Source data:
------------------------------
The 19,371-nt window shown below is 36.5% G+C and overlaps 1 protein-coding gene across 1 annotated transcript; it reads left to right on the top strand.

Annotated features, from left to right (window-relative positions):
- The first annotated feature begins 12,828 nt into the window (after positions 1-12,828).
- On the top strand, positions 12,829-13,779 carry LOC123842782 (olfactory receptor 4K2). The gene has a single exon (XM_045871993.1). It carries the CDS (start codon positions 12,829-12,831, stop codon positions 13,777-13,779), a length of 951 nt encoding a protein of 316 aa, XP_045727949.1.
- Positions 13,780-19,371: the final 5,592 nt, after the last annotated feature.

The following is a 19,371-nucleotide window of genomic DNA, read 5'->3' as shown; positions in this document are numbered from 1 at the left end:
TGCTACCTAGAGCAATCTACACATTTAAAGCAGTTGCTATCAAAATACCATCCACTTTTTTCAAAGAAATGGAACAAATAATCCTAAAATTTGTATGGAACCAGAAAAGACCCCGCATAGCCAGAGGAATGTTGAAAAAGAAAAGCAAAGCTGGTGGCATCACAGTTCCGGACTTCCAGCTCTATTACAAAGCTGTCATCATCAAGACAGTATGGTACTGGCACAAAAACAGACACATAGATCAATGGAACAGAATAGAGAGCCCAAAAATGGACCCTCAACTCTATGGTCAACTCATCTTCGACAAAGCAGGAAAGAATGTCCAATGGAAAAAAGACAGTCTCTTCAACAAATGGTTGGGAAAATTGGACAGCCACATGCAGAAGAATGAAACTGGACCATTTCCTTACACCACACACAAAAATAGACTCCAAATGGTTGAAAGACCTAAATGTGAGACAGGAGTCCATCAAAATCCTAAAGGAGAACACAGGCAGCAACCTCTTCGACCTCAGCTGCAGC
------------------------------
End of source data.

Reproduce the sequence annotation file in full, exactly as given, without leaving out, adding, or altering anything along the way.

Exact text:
The 19,371-nt window shown below is 36.5% G+C and overlaps 1 protein-coding gene across 1 annotated transcript; it reads left to right on the top strand.

Annotated features, from left to right (window-relative positions):
- The first annotated feature begins 12,828 nt into the window (after positions 1-12,828).
- On the top strand, positions 12,829-13,779 carry LOC123842782 (olfactory receptor 4K2). The gene has a single exon (XM_045871993.1). It carries the CDS (start codon positions 12,829-12,831, stop codon positions 13,777-13,779), a length of 951 nt encoding a protein of 316 aa, XP_045727949.1.
- Positions 13,780-19,371: the final 5,592 nt, after the last annotated feature.

The following is a 19,371-nucleotide window of genomic DNA, read 5'->3' as shown; positions in this document are numbered from 1 at the left end:
TGCTACCTAGAGCAATCTACACATTTAAAGCAGTTGCTATCAAAATACCATCCACTTTTTTCAAAGAAATGGAACAAATAATCCTAAAATTTGTATGGAACCAGAAAAGACCCCGCATAGCCAGAGGAATGTTGAAAAAGAAAAGCAAAGCTGGTGGCATCACAGTTCCGGACTTCCAGCTCTATTACAAAGCTGTCATCATCAAGACAGTATGGTACTGGCACAAAAACAGACACATAGATCAATGGAACAGAATAGAGAGCCCAAAAATGGACCCTCAACTCTATGGTCAACTCATCTTCGACAAAGCAGGAAAGAATGTCCAATGGAAAAAAGACAGTCTCTTCAACAAATGGTTGGGAAAATTGGACAGCCACATGCAGAAGAATGAAACTGGACCATTTCCTTACACCACACACAAAAATAGACTCCAAATGGTTGAAAGACCTAAATGTGAGACAGGAGTCCATCAAAATCCTAAAGGAGAACACAGGCAGCAACCTCTTCGACCTCAGCTGCAGC